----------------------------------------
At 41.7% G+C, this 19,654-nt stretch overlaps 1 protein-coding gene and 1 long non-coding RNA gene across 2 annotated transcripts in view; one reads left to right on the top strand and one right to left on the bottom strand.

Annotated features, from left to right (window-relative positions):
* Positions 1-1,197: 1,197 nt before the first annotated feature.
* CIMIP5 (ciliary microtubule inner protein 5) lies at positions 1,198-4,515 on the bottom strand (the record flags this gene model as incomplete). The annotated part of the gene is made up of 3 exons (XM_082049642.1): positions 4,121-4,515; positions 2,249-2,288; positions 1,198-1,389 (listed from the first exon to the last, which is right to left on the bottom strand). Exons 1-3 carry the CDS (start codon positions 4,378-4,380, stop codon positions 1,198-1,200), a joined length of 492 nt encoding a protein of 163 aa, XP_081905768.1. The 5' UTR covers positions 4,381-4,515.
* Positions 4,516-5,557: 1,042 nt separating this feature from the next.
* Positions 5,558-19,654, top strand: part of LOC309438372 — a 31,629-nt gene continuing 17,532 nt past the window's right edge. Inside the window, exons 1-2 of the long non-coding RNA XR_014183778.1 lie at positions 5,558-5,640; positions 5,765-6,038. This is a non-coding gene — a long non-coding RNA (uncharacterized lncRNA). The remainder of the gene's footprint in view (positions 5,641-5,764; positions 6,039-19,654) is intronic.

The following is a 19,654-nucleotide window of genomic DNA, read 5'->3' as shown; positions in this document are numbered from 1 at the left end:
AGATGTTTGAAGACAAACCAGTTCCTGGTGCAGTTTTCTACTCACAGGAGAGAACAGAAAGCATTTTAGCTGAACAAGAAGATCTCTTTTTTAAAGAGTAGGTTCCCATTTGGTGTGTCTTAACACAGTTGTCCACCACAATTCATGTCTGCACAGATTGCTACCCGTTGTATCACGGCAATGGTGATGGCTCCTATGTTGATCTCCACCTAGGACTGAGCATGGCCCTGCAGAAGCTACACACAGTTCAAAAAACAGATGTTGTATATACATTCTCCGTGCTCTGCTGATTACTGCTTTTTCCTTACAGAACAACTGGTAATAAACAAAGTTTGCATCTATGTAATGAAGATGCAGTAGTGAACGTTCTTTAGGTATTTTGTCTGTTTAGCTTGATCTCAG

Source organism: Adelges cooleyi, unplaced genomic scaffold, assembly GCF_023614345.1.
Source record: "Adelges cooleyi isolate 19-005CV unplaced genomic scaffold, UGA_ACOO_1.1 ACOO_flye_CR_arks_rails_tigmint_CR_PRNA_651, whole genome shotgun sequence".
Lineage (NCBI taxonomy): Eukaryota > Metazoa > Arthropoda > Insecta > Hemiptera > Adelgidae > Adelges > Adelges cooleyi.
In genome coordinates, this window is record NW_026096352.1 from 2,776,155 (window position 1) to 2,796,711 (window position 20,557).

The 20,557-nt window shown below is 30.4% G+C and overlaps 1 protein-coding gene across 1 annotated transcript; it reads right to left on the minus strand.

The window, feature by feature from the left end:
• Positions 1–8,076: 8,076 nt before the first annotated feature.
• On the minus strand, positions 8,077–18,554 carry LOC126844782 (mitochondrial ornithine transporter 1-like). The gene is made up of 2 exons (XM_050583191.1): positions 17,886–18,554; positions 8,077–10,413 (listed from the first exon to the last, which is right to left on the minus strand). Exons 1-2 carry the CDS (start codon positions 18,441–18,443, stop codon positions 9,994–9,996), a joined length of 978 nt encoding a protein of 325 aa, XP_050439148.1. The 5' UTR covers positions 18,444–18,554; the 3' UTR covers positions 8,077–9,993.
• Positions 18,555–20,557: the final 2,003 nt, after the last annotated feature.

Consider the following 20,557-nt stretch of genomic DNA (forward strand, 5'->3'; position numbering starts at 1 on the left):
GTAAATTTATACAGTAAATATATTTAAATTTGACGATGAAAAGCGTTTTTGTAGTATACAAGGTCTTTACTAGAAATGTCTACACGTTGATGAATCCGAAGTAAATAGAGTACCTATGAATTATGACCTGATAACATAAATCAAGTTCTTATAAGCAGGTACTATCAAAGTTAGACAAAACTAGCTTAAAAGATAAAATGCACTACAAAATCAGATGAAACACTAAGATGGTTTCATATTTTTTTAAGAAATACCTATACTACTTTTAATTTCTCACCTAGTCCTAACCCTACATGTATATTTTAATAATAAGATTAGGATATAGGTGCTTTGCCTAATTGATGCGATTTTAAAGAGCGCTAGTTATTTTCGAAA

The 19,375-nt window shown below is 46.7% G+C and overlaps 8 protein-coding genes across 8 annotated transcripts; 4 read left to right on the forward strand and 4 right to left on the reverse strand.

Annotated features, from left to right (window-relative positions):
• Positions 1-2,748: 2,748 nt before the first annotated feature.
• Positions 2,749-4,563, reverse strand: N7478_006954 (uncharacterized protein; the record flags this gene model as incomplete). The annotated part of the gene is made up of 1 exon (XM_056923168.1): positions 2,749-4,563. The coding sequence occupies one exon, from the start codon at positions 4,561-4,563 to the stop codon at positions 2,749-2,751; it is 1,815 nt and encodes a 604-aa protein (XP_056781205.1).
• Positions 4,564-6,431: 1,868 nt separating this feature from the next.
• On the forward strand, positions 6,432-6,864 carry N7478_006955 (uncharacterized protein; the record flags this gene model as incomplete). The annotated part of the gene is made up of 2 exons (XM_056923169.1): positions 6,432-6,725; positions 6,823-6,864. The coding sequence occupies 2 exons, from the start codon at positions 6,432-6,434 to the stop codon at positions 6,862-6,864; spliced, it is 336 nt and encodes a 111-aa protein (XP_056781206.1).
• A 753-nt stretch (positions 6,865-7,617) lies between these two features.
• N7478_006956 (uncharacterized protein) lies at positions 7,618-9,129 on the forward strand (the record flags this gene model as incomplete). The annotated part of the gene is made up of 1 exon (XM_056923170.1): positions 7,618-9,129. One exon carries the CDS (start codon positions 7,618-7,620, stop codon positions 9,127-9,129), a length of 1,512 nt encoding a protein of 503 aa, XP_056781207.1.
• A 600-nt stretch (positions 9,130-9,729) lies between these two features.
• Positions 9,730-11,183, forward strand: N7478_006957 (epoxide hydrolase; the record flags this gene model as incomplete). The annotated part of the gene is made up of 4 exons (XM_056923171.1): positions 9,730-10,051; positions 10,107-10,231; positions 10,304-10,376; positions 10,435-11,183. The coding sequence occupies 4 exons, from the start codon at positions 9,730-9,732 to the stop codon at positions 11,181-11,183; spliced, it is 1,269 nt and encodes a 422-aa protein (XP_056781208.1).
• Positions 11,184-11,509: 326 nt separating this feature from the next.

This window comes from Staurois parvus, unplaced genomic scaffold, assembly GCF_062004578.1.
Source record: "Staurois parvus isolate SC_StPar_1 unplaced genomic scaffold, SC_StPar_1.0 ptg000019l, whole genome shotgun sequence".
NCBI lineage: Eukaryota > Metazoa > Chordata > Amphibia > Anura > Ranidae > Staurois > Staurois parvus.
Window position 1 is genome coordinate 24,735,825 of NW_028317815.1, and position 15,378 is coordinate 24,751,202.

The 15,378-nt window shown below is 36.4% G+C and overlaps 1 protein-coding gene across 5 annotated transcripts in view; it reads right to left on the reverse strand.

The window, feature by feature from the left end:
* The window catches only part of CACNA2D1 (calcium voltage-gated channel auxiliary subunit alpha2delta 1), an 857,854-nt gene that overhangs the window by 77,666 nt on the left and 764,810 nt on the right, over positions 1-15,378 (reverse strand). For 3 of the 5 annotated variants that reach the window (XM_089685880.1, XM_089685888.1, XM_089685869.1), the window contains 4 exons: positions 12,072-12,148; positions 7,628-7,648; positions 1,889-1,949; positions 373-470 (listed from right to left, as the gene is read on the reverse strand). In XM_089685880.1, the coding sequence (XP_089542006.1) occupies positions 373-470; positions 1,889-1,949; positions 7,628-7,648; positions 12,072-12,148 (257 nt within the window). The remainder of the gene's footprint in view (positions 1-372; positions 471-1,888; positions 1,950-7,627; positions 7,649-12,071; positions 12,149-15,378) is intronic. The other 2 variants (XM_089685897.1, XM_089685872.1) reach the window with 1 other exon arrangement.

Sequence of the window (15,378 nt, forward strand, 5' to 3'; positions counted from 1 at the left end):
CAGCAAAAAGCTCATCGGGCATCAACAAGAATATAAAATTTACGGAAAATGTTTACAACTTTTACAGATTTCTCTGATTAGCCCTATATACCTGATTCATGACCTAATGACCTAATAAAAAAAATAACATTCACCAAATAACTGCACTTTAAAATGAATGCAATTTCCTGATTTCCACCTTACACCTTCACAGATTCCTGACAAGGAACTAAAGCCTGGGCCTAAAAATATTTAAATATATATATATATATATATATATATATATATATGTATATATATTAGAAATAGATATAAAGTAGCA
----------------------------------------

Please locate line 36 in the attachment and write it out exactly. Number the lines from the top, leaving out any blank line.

The window, feature by feature from the left end: